The stock market crashed and then revived again, and Chiat came back with another radical, utopian design. Their new offices allowed for desks and meeting rooms, but also made room for creatively designed spaces and cheerful cafeterias. Saval compares the Chiat offices with that of Google, the only difference being that Googleplex radicalized their work environment even further.
“At Google, you not only get free food all day and the gym anytime you want, but you also have day care, on-campus health and dental services, a resistance pool and the ability to get your oil changed. If your preference for urban life causes you to move away from the main campus on Mountain View, you can take the Google bus from several points in San Francisco and begin your workday on the bus.”
The reason the Google office was a success, is because, as Saval writes, they allow for a smooth transition from college life to corporate life, and that they genuinely do want their employees to stick around, a sentiment that they made sure their employees were completely aware of.
An Emphasis on Independence
Utopian design, however, may not necessarily be the solution to all work place problems. As Saval writes,
“a concept by Fiat can easily result in a workplace that looks “creative” but works terribly”.
Workers of the new age require freedom to express themselves and be themselves, rather than a work environment that controls every aspect of their lives and being. Information Technology, has been in the center of this change, allowing people to organize their time as they like and become more independent.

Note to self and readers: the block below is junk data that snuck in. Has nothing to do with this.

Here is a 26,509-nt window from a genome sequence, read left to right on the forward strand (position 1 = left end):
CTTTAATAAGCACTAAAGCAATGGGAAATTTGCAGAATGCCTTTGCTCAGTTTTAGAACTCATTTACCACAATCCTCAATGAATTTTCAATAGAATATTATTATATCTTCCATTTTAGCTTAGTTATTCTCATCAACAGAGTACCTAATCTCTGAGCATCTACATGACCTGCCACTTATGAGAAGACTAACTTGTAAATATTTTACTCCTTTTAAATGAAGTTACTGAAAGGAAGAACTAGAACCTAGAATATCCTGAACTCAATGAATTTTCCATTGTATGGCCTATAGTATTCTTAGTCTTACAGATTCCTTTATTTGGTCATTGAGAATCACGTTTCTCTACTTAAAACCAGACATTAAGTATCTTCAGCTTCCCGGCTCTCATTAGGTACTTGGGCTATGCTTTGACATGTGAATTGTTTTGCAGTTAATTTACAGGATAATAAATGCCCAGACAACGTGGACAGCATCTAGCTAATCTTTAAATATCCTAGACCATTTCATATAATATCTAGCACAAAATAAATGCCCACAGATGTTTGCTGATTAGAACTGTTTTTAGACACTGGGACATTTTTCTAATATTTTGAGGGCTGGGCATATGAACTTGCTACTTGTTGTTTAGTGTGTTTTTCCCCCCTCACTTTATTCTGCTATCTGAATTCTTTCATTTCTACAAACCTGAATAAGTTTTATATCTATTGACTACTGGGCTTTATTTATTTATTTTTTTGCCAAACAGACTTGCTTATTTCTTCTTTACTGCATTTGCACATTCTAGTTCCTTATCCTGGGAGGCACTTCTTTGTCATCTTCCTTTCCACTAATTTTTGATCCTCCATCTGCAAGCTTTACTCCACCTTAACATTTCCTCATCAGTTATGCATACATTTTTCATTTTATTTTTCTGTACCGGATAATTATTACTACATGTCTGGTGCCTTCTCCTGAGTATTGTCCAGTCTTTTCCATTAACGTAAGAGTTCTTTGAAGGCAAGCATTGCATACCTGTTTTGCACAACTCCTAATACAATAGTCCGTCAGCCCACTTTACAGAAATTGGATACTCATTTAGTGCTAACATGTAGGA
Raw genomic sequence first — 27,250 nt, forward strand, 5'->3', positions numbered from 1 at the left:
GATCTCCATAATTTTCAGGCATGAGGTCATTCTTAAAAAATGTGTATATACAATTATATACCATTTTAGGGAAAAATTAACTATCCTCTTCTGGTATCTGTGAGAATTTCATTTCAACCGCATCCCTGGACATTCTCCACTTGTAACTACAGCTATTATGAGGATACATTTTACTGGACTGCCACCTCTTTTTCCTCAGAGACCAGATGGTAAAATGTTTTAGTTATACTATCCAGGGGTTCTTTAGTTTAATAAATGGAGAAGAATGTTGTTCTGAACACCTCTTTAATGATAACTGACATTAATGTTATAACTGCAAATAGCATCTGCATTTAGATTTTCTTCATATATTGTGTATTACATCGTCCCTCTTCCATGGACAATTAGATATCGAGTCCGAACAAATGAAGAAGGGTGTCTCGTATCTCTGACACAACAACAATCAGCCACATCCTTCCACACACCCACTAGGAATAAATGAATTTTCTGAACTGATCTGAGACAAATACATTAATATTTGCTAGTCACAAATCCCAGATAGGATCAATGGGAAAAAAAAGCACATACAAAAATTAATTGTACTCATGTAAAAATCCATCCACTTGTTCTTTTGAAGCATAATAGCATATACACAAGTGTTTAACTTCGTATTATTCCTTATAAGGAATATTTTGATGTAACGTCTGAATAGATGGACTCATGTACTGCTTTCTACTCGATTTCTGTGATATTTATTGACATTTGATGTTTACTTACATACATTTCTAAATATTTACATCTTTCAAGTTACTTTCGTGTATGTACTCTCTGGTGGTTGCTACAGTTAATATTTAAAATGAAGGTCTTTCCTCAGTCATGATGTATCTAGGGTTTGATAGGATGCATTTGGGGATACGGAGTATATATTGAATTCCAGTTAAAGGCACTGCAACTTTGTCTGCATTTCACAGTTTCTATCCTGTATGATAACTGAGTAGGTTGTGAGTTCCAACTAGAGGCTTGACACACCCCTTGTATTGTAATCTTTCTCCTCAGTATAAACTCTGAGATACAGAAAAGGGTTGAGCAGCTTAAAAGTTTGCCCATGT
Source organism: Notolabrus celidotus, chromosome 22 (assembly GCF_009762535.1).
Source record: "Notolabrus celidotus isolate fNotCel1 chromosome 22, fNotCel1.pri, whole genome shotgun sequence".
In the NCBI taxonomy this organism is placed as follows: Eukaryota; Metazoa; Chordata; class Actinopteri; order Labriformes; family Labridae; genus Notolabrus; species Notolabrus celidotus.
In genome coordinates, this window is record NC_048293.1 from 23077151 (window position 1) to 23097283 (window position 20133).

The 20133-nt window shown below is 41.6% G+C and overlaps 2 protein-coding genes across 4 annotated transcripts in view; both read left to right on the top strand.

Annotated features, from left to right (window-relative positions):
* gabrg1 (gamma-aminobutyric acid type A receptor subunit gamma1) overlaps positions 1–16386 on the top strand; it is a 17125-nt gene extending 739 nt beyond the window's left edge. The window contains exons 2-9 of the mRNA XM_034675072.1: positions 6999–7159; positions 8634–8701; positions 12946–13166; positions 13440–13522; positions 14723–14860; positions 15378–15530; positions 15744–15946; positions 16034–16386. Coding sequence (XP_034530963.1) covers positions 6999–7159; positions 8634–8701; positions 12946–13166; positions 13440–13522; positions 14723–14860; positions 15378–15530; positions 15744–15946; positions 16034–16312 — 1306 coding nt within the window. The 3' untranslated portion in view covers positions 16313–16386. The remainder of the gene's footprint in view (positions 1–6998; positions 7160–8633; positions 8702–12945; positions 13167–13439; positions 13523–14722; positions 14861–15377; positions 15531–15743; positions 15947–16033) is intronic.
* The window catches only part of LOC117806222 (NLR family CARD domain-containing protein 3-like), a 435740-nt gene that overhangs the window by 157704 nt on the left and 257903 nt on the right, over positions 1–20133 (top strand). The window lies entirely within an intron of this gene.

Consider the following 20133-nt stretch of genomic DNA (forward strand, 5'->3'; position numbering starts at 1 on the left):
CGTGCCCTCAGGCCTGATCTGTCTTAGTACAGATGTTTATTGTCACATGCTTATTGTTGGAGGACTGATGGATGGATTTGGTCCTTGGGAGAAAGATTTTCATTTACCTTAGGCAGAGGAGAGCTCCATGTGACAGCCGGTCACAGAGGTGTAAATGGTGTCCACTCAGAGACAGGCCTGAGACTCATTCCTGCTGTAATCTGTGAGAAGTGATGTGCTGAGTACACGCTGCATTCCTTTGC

Saval uses his conversation with a Dutch businessman and author, Erik Veldhoen, to further elucidate this idea of independence. “In the future we won’t need managers anymore” Veldhoen says. He explains that companies are moving towards an age where no one wishes to control their workers. The company has a target, and the workers are expected to take responsibility for themselves and the company, and the achieve the target in their own way.
Today and Tomorrow
“The willingness of workers to discard status privileges like desks and offices…. Suggests that the career path that defined the white-collar worker for generations – from the cubicle to the corner office, or even the steno pool to the walk down the aisle – is coming to a close, and that a new sort of work, as yet unformed, is taking its place. It remains for office workers to make this freedom meaningful: to make the “autonomy” promised by the fraying of the labor contract a real one, to make workplaces truly their own.”
Saval uses these words to conclude his book, and there really isn’t much else to add to it.
Office space, office culture and work environments have undergone massive periods of change several times in the past. Today, we are at the brink of change again, and considering how offices have created a stronghold over our world today, it is important we make this change mean something.
Not all offices can resemble professional utopia, but I believe we can take a step towards it by aiming our work environments to stand for unity, equality, independence, creativity, innovation, and progressive thinking.